Is it just me, or does anyone else find it odd that the Second Counselor to the President of the Church of Latter Day Saints is named Faust. That’s right: James E. Faust. I have nothing against the church or Mr. Faust. I just thought this to be an odd coincidence.
Great minds discuss ideas; average minds discuss events; small minds discuss people.
A little tidbit for the SEO community slipped out on Matt Cutts’ blog yesterday:
“Just to give you a heads-up, I think a new set of backlinks (and possibly PageRank) will probably be visible relatively soon; IÃ¢m guessing within the next few days.”Even though he goes on to say that this will result in a bit of flux afterwards, I certainly hope that the Google results will be consistent after this is over. I have two laptops on the table in front of me right now. When I enter certain searches that I have been monitoring on Google, I see completely different results from the two machines. On one machine, I see that my site has some 40,000 pages in Google’s index. On the other machine, there are around 15 pages. This is not good. Hopefully they will fix this soon.
For quite some time, O’Reilly has been the trusted source for technical books in my household. I have a rainbow of O’Reilly books on my bookshelf. And while it is not as large as this library, the O’Reilly books still make up for over 50% of the books that I own. I have recently been shopping for books to add to my Amazon wishlist, and, feeling already overwhelmed with O’Reilly books and tech books in general, I’m needing some new ideas.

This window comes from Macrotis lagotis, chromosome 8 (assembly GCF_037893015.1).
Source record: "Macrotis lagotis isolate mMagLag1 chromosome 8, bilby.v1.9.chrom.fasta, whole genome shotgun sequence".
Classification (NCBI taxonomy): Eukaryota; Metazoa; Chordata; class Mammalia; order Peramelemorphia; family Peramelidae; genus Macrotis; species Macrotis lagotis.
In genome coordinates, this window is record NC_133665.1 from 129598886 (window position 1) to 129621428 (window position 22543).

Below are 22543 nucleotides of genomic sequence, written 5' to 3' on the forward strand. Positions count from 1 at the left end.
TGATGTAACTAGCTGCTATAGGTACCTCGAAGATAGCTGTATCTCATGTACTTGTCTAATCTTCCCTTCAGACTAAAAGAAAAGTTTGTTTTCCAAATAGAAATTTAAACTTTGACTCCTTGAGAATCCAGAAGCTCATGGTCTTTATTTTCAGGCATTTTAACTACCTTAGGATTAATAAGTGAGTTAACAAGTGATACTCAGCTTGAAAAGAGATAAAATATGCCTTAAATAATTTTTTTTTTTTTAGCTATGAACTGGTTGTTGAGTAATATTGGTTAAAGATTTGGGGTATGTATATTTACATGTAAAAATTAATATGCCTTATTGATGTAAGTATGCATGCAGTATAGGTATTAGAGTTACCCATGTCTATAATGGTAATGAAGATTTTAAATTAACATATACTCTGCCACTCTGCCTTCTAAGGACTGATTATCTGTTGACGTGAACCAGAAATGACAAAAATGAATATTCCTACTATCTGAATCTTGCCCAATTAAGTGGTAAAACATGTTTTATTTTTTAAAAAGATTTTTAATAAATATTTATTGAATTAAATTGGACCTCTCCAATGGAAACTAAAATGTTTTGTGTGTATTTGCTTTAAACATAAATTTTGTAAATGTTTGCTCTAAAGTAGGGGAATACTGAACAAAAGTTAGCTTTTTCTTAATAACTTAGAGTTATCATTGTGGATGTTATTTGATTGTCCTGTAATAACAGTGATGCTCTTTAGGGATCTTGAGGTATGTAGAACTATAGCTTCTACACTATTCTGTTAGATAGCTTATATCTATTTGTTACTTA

Has anyone read any good books lately? Amazon’s Best-Seller List has been dominated by Mr. Potter lately, so that’s not much help. And the New York Times Best-Seller Lists are full of authors I have never heard of.
I suppose I must call upon the powers of the great LazyWeb. Oh LazyWeb, help me! I need an authoritative site that lists good, modern books along with coherent reviews. Any takers?
I received a nice surprise in my inbox this morning:
Thank you for applying to participate in the Yahoo! Publisher Network beta program. We’re excited to let you know that your application has been accepted.Naturally, I signed up as quickly as possible and pasted some ad code into my site. This process was very straightforward, much like AdSense. But after I pasted the ad code into my site, I realized that YPN is nowhere near as refined as AdSense. According to the YPN FAQ, I should have seen public service ads while waiting for the context-targeted ads to appear.
Your Yahoo! Publisher Network ads will usually begin appearing within seconds of pasting the ad code into your web pages. If no ads are available, public service announcements will be displayed. If you prefer, you may select a Substitute Color that matches your web page background so that a solid color block appears in the meantime instead.But I didn’t seeing anything. All that the YPN code provided was an empty iframe. Sure, it had the CSS for the ads in place, but there was no content inside the body of the html document. The “substitute color” option worked, but I got no PSAs. This really looked bad on my sites, so I thought that I might not get to try out YPN.
Fortunately, however, the matter was resolved within a couple of hours. I went back to my test page after doing some other work, and the ads were there. When I have some solid data on the earnings, I will write up a summary of my experiences. I’ll leave you with this for now, though: Yahoo has a long way to go to catch up with AdSense.
Google has serious problems. It seems that they have given away a pr10 (Google cache). And Google employee Matt Cutts has been GoogleWashed—his site has had its content and PR stolen. The event has also been referred to as The Great Bacon Polenta Conspiracy, a name derived from a recent post on Matt Cutts’ blog.